- Foursquare recently released the “Blimpspotter” badge in support of Conan O’Brien’s new show to air on TBS. The blimp will fly over Philadelphia, New York, Atlanta, Tampa and Boston during the month of October. During which time, Foursquare users who spot the blimp can check in and unlock the badge. To help users in search of the sought after badge, the creators have provided a map with the blimp’s route.
These programs are rooted in our love of games, but layer on components to sustain engagement, help us interact with others and perhaps most importantly, entertain.
What about a “Social Citizen” Pin?
As these examples show, the possibilities are endless. There has even been recent buzz, as reported by ReadWriteWeb about a Twitter discussion involving the possible creation of a “Civic” badge on Twitter. Comments from leaders at Foursquare and Gowalla seem to imply that they too think the creation of such a badge may occur in the not too distant future. While civic engagement and location-based applications might not seem like a natural fit at first, it is quickly looking like this may become a winning combination.
Promotion of other causes and issues are already in the works. Foursquare recently announced a partnership with CNN which will give a "healthy eater" badge to anyone who checks-in at one of 10,000 farmers markets. Thinking along those same lines, what about a “Voter” badge after checking into a certified election, a “Philanthropist” badge for those who make a donation via mobile phone and check in at a specified spot(s) or perhaps a “Volunteer” badge for those who give of their time to a registered nonprofit?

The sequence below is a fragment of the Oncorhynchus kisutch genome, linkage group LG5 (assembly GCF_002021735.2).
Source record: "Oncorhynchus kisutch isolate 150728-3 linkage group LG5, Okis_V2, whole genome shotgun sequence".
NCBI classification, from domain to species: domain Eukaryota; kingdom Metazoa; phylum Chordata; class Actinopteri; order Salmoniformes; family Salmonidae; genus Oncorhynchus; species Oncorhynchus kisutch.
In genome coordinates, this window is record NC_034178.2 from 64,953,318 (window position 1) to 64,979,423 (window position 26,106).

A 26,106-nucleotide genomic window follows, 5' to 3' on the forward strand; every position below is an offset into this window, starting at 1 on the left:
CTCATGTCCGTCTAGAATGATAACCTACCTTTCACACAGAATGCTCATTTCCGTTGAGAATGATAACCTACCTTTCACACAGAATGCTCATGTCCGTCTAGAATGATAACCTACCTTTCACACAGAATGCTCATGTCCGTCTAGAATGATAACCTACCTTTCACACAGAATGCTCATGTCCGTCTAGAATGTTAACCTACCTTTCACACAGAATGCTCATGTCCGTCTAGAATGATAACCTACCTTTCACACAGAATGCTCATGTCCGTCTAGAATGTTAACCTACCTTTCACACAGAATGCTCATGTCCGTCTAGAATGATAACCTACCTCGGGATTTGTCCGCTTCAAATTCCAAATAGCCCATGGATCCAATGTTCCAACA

Unlocking the “Success” Pin.
This technology provides for great opportunities across all sectors. However, before we all jump in head first we must ask ourselves how and when to best use this technology. For those of us in the nonprofit sector, this is a particularly challenging question as nonprofits are seen to be lagging “behind their commercial counterparts” when it comes to successfully leveraging geo-location tools.
I agree with this statement, but only because I do not think location-based technologies and geo-location tools are necessarily the right answers for many in the nonprofit sector. Aside from potential fears of trying out this technology, there are issues with verification of check-ins (e.g., if you volunteer for a period of time), how to provide rewards and incentives through these applications, finding the right location to use and so on that those in the service sector must address.
Ultimately, challenges for integrating this technology into the nonprofit, and more specifically service sector remain. However, I hope groups will at least consider whether or not it’s a good fit for them and if it is, take that leap. What do you think the future holds for nonprofits when it comes to geo-location and location-based technologies?